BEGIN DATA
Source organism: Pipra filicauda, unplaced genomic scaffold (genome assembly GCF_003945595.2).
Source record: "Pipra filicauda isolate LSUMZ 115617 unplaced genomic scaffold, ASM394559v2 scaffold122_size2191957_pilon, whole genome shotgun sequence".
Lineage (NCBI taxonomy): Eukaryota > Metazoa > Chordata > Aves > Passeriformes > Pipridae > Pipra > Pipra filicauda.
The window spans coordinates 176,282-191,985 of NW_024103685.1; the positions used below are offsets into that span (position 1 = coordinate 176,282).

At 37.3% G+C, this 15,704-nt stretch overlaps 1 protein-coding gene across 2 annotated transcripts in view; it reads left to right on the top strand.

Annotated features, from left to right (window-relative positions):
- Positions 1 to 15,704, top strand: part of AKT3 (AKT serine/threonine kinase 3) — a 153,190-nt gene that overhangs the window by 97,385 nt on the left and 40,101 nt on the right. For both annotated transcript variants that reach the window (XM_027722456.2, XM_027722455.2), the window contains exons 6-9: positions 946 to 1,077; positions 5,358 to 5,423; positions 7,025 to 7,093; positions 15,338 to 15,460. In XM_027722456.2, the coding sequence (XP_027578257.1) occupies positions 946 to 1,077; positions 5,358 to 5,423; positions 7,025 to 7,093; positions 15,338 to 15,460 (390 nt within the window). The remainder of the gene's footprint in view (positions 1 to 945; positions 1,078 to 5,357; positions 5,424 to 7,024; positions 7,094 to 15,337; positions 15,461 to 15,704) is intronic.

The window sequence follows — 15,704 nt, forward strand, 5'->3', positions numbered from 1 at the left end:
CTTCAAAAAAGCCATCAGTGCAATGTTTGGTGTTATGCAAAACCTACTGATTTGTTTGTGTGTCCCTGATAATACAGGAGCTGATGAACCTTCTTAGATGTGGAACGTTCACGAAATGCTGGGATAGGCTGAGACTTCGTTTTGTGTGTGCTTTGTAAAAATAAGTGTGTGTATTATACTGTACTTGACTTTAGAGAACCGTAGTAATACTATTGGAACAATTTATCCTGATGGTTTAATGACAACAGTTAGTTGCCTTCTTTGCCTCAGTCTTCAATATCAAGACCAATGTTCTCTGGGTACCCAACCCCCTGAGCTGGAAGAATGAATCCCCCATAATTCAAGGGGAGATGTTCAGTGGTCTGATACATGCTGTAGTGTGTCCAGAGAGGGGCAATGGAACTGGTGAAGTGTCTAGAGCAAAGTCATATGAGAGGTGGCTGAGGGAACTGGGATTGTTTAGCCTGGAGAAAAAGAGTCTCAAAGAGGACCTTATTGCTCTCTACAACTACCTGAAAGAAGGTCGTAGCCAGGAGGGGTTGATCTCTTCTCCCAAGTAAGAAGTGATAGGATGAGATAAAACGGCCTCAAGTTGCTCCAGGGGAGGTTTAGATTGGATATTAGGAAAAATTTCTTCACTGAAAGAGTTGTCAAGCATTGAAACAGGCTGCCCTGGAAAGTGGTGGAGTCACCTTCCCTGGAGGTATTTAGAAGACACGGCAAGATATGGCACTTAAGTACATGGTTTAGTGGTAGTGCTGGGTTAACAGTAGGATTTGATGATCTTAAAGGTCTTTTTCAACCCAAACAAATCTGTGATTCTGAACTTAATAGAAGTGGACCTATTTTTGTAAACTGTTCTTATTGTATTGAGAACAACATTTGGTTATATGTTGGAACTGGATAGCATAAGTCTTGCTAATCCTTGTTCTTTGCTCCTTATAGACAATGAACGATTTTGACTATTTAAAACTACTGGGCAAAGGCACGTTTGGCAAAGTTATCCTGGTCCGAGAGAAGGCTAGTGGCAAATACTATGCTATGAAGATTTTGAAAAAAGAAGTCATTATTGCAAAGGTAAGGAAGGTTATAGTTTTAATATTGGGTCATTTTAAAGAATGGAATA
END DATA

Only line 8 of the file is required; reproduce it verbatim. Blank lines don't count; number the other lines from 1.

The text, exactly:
The window sequence follows — 15,704 nt, forward strand, 5'->3', positions numbered from 1 at the left end: